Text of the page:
Caption

Trial set in lawsuit by fired Butler County airport manager

A jury trial has been scheduled for next September in the lawsuit by fired Butler County airport manager Ron Davis, who wants his $94,000 job back.

Davis, who worked for Butler County for 18 years, sued in April, saying he was terminated from his $93,710 job because he complained about alleged Federal Aviation Administration rules violations. He says the sheriff is impermissably using a warehouse on airport property and questioned some financial moves the county has made.

The county is asking Common Pleas Judge Keith Spaeth to toss the case out. A hearing was scheduled for Tuesday morning, but since Spaeth had a jury trial going on at the same time there wasn’t time for an oral argument.

RELATED: Alleged airport violations could impact taxpayers

Spaeth did have time to set the week-long trial for Sept. 16, 2019 and also made sure Davis’ attorneys don’t want him to recuse himself, because the county’s attorney Linda Woeber has represented several other judges on the court.

Recommended for you

Recommended for you

Recommended for you

Most read

  1. 1 65 people indicted in Butler and Warren counties
  2. 2 Iconic Hamilton fountain, classic car both destroyed in crash
  3. 3 Who's in Jail | Latest Butler County Bookings

“Anybody want me off the case…,” Spaeth asked the attorneys. “Some of the other judges I know have recused on this case and I’m left. I really don’t know anybody, I don’t know the dispute, I do know the county commissioners because this is a small county. I don’t fly so I never get out to the airport. So if you have a problem bring it to my attention.”

Woeber is currently representing Judge Greg Stephens in a lawsuit filed by his former magistrate in federal court. Judge Charles Pater was originally assigned to hear Davis’ case but he recused himself.

Davis’ attorneys George Reul and Erin Heidrich told the Journal-News they most likely will not ask Spaeth to recuse himself.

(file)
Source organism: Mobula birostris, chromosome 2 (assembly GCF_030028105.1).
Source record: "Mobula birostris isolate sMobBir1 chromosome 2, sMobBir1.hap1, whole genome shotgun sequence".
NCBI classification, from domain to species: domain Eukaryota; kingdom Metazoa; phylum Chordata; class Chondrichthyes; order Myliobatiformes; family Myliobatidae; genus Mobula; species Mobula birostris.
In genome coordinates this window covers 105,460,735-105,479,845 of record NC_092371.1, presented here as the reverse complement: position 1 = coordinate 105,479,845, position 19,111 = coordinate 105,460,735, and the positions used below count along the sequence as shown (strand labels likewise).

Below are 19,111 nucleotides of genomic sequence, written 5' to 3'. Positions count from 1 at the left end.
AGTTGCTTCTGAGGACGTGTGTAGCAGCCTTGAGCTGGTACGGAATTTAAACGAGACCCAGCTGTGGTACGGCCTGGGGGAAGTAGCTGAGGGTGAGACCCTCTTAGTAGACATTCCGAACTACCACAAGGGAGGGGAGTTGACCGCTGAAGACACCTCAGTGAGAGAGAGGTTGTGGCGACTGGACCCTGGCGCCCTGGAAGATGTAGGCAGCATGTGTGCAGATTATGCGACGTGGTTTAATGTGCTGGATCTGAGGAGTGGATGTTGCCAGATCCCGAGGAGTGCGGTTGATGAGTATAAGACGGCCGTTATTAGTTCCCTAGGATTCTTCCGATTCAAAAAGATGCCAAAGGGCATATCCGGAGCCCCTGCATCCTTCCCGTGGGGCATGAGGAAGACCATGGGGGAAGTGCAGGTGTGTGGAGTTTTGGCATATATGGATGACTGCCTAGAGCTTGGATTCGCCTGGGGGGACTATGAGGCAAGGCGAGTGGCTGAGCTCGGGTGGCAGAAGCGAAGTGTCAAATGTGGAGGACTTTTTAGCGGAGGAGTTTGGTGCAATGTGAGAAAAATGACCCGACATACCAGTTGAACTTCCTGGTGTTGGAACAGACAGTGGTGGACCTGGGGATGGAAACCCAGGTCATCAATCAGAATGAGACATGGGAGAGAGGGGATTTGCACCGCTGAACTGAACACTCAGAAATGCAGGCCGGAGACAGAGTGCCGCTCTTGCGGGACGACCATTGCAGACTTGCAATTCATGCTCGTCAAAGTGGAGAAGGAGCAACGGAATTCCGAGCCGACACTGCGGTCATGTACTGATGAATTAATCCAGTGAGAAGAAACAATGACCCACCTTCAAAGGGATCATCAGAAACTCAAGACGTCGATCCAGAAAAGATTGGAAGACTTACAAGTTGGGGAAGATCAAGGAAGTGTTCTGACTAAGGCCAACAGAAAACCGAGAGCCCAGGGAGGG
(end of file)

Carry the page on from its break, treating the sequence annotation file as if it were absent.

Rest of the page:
In the motion to dismiss, Woeber said Davis never documented his claims and his assertion that he was retaliated against doesn’t have support.

“A statute governing acceptable uses of airport revenues, when the airport has been supported by an FAA grant, does not reflect a safety concern or any other Ohio public policy…” Woeber wrote. “… Davis cannot meet the jeopardy element of his burden because he does not assert any facts showing that he put the commissioners on notice that he was vindicating a government policy, rather than his own self-interest.”

The motion notes the only time Davis documented anything — all the allegations are based on alleged conversations — was when he wrote a letter to his former boss, Development Director David Fehr, saying a suggestion to reduce his hours and pay for budget reasons was retaliatory.

Davis has since filed a complaint with the FAA and that case is still open. In the complaint, he says Sheriff Richard Jones should be paying “fair market” rent for use of a warehouse on land the county used $630,926 in FAA grant funding to buy in 2006. The sheriff stores equipment there for free.

MORE: Fired airport manager files complaint with FAA

The rest of Davis’ complaint alleges the county may have violated “unlawful revenue diversion” rules with regard to construction of the airport terminal and other capital improvements.

“… the city of Hamilton, the city of Fairfield, West Chester Twp. and Fairfield Twp. had contributed a combined total of $937,500 to (Butler County) between 2001 and 2004 to pay for the 2001 airport improvements…,” the lawsuit reads. “(Davis) believed that the funds from the neighboring cities had not actually been spent on the airport improvements or to pay down the airport’s debt related to improvements, but instead had been deposited into the county’s general fund.”

In response to the motion to dismiss, Davis’ attorneys reiterated he has stated valid claims and therefore the lawsuit should continue.

“Davis has alleged that me made numerous specific complaints that defendants violated FAA statutes and regulations and he was subsequently terminated because of those complaints,” his attorneys wrote. “These allegations are sufficient to satisfy the clarity and jeopardy elements and support a claim for termination in violation of public policy.”

The county has maintained there are no financial irregularities with the airport and that the commissioners are required to provide facilities to the sheriff rent-free.

Spaeth told the attorneys they would have his decision on the dismissal motion soon.

More from Journal-news